## relation of atomic and mass enrichment?

Hi all,

I am preparing for a job interview in some nuclear facility and have to refresh my knowledge about nuclear stuff. So I started reading the book of Lewis "Fundamentals of reactor physics". I got stuck at page 35, formula (2.24). Does anyone have a clue how to arrive at this equation? Where does this factor 0.0128 come from? I played with the formulas a lot but never arrive at this equation. Help would be really appreciated guys. Since I am not allowed to put a link, please put a http: inside the following and you will see the page.

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 Blog Entries: 2 Recognitions: Science Advisor Replace the N's in favor of the M's. Up to a constant factor, N ~ M/A, so Eq 2.20 is ea = (M25/235)/((M25/235) + (M28/238)) Then get rid of the M's in favor of ew: M25 = ew(M25 + M28) M28 = (1 - ew)(M25 + (M28) This gives you ea = (ew/235)/((ew/235) + ((1 - ew)/238))) so now just multiply out.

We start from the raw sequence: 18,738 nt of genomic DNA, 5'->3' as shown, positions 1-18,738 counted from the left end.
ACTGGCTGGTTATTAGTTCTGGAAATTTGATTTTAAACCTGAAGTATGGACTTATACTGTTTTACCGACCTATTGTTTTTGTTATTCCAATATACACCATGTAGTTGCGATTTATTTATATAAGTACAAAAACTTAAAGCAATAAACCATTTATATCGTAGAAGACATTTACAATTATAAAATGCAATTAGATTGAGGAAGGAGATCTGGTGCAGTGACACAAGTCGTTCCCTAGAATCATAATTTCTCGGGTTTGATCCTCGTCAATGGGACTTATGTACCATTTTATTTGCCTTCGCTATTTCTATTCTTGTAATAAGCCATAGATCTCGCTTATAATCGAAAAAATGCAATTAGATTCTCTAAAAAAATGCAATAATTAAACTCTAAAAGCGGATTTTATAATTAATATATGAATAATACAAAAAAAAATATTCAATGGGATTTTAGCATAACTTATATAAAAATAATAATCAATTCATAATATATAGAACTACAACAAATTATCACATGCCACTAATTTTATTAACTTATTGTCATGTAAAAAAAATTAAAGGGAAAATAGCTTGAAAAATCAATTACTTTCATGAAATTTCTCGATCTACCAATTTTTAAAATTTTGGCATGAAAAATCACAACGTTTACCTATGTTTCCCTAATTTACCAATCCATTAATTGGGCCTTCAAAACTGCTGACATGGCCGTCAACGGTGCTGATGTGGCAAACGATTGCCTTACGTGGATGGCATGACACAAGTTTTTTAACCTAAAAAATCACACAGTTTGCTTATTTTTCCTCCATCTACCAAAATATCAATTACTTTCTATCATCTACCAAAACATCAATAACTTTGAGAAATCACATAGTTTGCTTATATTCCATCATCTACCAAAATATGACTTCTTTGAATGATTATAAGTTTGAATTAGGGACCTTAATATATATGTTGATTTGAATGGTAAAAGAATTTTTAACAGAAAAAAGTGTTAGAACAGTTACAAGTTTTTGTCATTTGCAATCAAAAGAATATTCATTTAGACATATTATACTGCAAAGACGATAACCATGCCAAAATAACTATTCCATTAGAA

Admin The calculation of macroscopic cross-section requires atomic density, and enrichment on an atomic basis would be necessary. For manufacturing and accountability, the mass-based enrichment is required, since it is much easier to measure mass, and accountability records are provided in terms of mass. Bill K provided the method to compare mass fraction with atomic fraction. Remember that for an element or isotope, N = ρA/M, where ρ = density, A = Avogadro's Number, and M = atomic mass (of the element, which is weight by isotopic fractions, or by isotopic mass, if ρ is the isotpic mass density). Try 238/235.

## relation of atomic and mass enrichment?

Oh yes, thanks! I was fooling around with the densities because it is mentioned in the text but this leads to nowhere.

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